New standarized test for students

Partnership for Assesment of Readiness for College and Careers administered this year

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Revisiting state standards

Under Governor Chris Christie, the state is currently undergoing a review of its standardized testing, which applies to all public and charter schools. Both must conform to Common Core Standards.
Private, religious and home-schools are exempt from Common Core, though they are still affected, since there is much public debate over the issue of the Common Core. Some home-school programs, for example, have changed to align to Common Core Standards, while some states and districts have taken bits and pieces of the Common Core to apply them.
Another matter of public debate over the PARCC test is that is it given via a computer, thus there has been some criticism among educators that some school systems cannot properly implement the test for lack of required technology.
The debate over the Common Core, standardized tests and other topics involved in education are sure to rage on as the United States seeks to compete in education with other countries.

By Jessica Lopez

— Kindergarten through 12th grade students at Kittatiny Regional High School will begin taking a new standardized test in the 2014-2015 school year known as PARCC, or Partnership for Assessment of Readiness for College and Careers.

The test replaces New Jersey Assessment of Skills and Knowledge (NJASK), which the state has administered since 2003, and was given to grades three through eight for language arts, mathematics and science. Eleventh graders were given the High School Proficiency Assessment, or HSPA.

Students in kindergarten through 12th grade will be assessed in mathematics, english, language arts and literacy through PARCC.

The test is geared to help students develop skills that will prepare them for both careers and college.

PARCC is a Common Core Standards- aligned test that about half of the 50 states have signed up for, including Arkansas, Colorado, District of Columbia, Illinois, Indiana, Louisiana, Maryland, Massachusetts, Mississippi, New Mexico, New York, Ohio, Pennsylvania and Rhode Island.

National stat for New Jersey
Overall, it is difficult to compare the education a student receives in one state against another, because states often use different test systems. The National Education, for example, does not compile statistics comparing the testing performance of students from individual states, but rather, provides data such as expenditures, student populations and teacher salaries.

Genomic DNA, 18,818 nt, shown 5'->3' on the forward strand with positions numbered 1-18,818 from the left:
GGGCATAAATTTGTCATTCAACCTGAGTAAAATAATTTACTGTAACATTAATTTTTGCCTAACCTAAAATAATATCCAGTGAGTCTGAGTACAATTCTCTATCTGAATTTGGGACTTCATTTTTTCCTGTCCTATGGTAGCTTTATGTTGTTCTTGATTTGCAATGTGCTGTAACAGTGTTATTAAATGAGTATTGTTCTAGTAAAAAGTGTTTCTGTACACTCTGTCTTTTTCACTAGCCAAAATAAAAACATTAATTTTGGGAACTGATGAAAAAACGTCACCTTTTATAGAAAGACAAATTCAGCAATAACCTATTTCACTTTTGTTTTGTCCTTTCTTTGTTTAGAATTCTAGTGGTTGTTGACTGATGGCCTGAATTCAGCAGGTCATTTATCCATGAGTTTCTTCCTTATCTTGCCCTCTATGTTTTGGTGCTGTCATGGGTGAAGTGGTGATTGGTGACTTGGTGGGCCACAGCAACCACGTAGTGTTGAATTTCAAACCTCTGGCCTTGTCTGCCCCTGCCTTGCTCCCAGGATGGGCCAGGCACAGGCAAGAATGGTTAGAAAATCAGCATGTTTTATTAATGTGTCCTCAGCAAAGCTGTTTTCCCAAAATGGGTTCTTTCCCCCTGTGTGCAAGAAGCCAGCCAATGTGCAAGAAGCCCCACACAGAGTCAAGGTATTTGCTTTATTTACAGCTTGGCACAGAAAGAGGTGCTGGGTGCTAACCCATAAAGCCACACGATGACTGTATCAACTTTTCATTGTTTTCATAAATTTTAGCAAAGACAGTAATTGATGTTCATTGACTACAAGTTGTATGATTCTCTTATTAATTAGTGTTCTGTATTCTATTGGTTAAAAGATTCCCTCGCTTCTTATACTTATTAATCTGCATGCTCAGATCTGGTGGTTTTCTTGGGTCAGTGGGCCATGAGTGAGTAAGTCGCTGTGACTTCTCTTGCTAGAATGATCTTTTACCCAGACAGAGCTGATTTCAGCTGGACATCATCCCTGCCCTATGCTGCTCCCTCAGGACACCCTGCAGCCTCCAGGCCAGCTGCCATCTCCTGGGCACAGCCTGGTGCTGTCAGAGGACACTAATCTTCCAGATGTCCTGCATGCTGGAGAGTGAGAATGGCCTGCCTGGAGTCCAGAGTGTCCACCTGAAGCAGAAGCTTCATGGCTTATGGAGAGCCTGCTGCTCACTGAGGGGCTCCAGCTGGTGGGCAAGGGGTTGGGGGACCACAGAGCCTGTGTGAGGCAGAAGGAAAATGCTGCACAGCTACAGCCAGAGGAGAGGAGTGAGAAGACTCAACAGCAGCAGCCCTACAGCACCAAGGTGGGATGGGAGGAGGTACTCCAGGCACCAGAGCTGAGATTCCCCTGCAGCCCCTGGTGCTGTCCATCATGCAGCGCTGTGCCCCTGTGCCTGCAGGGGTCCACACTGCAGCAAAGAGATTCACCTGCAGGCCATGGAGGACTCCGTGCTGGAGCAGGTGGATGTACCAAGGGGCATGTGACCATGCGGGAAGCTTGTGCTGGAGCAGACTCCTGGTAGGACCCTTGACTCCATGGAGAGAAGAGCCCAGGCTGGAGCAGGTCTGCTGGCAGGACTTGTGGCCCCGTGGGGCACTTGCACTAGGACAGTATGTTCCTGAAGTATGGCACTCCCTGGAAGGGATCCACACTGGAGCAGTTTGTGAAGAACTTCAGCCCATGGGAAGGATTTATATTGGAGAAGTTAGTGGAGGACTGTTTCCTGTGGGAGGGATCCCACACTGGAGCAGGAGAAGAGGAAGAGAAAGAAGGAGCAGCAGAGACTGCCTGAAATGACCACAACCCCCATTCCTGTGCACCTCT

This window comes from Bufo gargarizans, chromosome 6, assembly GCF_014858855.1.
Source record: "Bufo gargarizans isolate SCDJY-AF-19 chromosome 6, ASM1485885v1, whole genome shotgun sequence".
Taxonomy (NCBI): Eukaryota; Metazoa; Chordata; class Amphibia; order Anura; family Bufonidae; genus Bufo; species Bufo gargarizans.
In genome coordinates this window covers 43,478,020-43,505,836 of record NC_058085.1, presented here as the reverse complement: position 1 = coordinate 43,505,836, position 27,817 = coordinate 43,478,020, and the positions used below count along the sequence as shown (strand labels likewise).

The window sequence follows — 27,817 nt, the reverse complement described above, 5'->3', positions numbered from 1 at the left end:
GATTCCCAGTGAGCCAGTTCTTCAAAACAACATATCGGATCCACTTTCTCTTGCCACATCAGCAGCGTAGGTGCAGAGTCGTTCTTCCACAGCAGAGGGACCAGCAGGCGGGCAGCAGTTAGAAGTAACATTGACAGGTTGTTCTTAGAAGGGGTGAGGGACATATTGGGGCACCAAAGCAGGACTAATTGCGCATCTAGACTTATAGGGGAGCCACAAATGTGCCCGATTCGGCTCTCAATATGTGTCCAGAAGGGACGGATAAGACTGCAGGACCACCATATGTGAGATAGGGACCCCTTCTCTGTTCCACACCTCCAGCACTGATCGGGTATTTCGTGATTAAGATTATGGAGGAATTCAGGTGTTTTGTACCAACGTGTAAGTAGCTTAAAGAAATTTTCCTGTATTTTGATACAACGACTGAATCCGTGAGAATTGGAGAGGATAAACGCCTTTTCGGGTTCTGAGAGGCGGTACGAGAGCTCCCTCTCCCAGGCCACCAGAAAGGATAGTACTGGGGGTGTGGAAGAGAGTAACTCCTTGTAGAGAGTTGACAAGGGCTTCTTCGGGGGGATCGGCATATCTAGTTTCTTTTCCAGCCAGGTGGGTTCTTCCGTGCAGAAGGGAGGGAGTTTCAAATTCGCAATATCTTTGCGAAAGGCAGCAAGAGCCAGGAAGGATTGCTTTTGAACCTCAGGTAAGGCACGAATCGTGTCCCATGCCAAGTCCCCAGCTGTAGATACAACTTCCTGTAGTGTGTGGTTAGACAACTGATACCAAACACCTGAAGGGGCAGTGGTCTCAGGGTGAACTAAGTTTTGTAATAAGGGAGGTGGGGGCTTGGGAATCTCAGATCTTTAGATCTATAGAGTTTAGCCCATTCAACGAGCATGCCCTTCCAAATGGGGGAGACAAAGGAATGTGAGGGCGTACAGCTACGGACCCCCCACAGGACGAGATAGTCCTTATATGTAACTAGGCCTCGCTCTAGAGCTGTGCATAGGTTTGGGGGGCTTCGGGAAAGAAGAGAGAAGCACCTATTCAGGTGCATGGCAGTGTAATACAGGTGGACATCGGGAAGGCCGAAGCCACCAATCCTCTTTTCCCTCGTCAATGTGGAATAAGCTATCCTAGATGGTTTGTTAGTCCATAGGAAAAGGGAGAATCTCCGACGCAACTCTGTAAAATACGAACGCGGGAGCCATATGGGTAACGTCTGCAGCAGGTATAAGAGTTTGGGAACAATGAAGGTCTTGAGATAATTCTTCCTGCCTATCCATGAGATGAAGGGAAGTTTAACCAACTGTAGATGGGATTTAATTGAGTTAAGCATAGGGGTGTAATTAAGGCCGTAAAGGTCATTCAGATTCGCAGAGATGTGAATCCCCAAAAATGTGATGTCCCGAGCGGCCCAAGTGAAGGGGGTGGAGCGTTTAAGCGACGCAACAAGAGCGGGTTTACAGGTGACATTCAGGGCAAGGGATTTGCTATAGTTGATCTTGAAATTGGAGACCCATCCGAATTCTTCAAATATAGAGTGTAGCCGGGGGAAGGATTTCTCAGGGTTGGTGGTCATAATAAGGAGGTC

But overall, New Jersey consistently ranks as one of the best states for education; Education Week ranks New Jersey (88.2) second only to Massachusetts (91.4) in its 2014 States Report Card.

New Jersey also spends a lot to educate its students. States with the highest per student expenditures were Vermont ($19,752), New York ($19,523), New Jersey ($19,291), Alaska ($18,192) and Rhode Island ($17,666).

States with the lowest per student expenditures were Arizona ($6,949), Utah ($7,223), Oklahoma ($7,912), Indiana ($8,064) and Texas ($8,275), according to the NEA’s Association’s Rankings of the States 2013 and Estimates of School Statistics 2014.

Teacher evaluations changing

How some teachers are evaluated will be changing statewide, since some teacher evaluations depend on students’ performance, Kittatinny Superintendent Craig Hutcheson informed the board of education at their latest meeting.

“The Governor's Executive Order is slowing down the use of PARCC for teacher evaluations. The state is tempering back the percentages for evaluations using the new test,” said Hutcheson, summarizing what easily becomes a confusing topic.

Teachers in grades four through eight, math and language are currently evaluated on a value system of one to 100, decided by student growth percentiles, student growth objectives and teacher observation.

With the implementation of the new PARCC testing, the percent of teacher scoring decided by percentiles will increase as the state places more weight on student performance over the next two years, and less on the in-class evaluations of teachers by their supervisors.

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